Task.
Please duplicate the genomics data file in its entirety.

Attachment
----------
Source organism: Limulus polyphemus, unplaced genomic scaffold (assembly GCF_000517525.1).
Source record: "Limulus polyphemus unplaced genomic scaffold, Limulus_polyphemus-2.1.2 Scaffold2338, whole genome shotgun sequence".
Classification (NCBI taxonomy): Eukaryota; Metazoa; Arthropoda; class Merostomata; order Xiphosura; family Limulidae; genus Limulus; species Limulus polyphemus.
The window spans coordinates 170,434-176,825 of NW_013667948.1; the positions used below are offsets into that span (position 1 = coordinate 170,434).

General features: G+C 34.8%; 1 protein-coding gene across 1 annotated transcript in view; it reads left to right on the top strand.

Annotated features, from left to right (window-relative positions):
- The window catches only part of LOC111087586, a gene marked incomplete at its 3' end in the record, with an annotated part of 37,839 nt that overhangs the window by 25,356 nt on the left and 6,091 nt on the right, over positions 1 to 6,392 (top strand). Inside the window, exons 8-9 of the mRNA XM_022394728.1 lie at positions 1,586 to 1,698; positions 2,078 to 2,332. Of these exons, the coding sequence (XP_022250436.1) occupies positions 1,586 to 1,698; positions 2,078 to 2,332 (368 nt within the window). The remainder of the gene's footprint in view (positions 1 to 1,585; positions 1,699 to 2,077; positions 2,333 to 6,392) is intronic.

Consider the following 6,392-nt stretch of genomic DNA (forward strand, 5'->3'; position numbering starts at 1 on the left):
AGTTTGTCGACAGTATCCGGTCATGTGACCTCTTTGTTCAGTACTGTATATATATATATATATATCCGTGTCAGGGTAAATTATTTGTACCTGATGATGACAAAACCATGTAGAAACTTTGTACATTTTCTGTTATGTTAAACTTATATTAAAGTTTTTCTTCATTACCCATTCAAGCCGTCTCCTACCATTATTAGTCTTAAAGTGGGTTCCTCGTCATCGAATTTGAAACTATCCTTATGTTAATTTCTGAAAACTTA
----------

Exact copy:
Source organism: Limulus polyphemus, unplaced genomic scaffold (assembly GCF_000517525.1).
Source record: "Limulus polyphemus unplaced genomic scaffold, Limulus_polyphemus-2.1.2 Scaffold2338, whole genome shotgun sequence".
Classification (NCBI taxonomy): Eukaryota; Metazoa; Arthropoda; class Merostomata; order Xiphosura; family Limulidae; genus Limulus; species Limulus polyphemus.
The window spans coordinates 170,434-176,825 of NW_013667948.1; the positions used below are offsets into that span (position 1 = coordinate 170,434).

General features: G+C 34.8%; 1 protein-coding gene across 1 annotated transcript in view; it reads left to right on the top strand.

Annotated features, from left to right (window-relative positions):
- The window catches only part of LOC111087586, a gene marked incomplete at its 3' end in the record, with an annotated part of 37,839 nt that overhangs the window by 25,356 nt on the left and 6,091 nt on the right, over positions 1 to 6,392 (top strand). Inside the window, exons 8-9 of the mRNA XM_022394728.1 lie at positions 1,586 to 1,698; positions 2,078 to 2,332. Of these exons, the coding sequence (XP_022250436.1) occupies positions 1,586 to 1,698; positions 2,078 to 2,332 (368 nt within the window). The remainder of the gene's footprint in view (positions 1 to 1,585; positions 1,699 to 2,077; positions 2,333 to 6,392) is intronic.

Consider the following 6,392-nt stretch of genomic DNA (forward strand, 5'->3'; position numbering starts at 1 on the left):
AGTTTGTCGACAGTATCCGGTCATGTGACCTCTTTGTTCAGTACTGTATATATATATATATATATCCGTGTCAGGGTAAATTATTTGTACCTGATGATGACAAAACCATGTAGAAACTTTGTACATTTTCTGTTATGTTAAACTTATATTAAAGTTTTTCTTCATTACCCATTCAAGCCGTCTCCTACCATTATTAGTCTTAAAGTGGGTTCCTCGTCATCGAATTTGAAACTATCCTTATGTTAATTTCTGAAAACTTA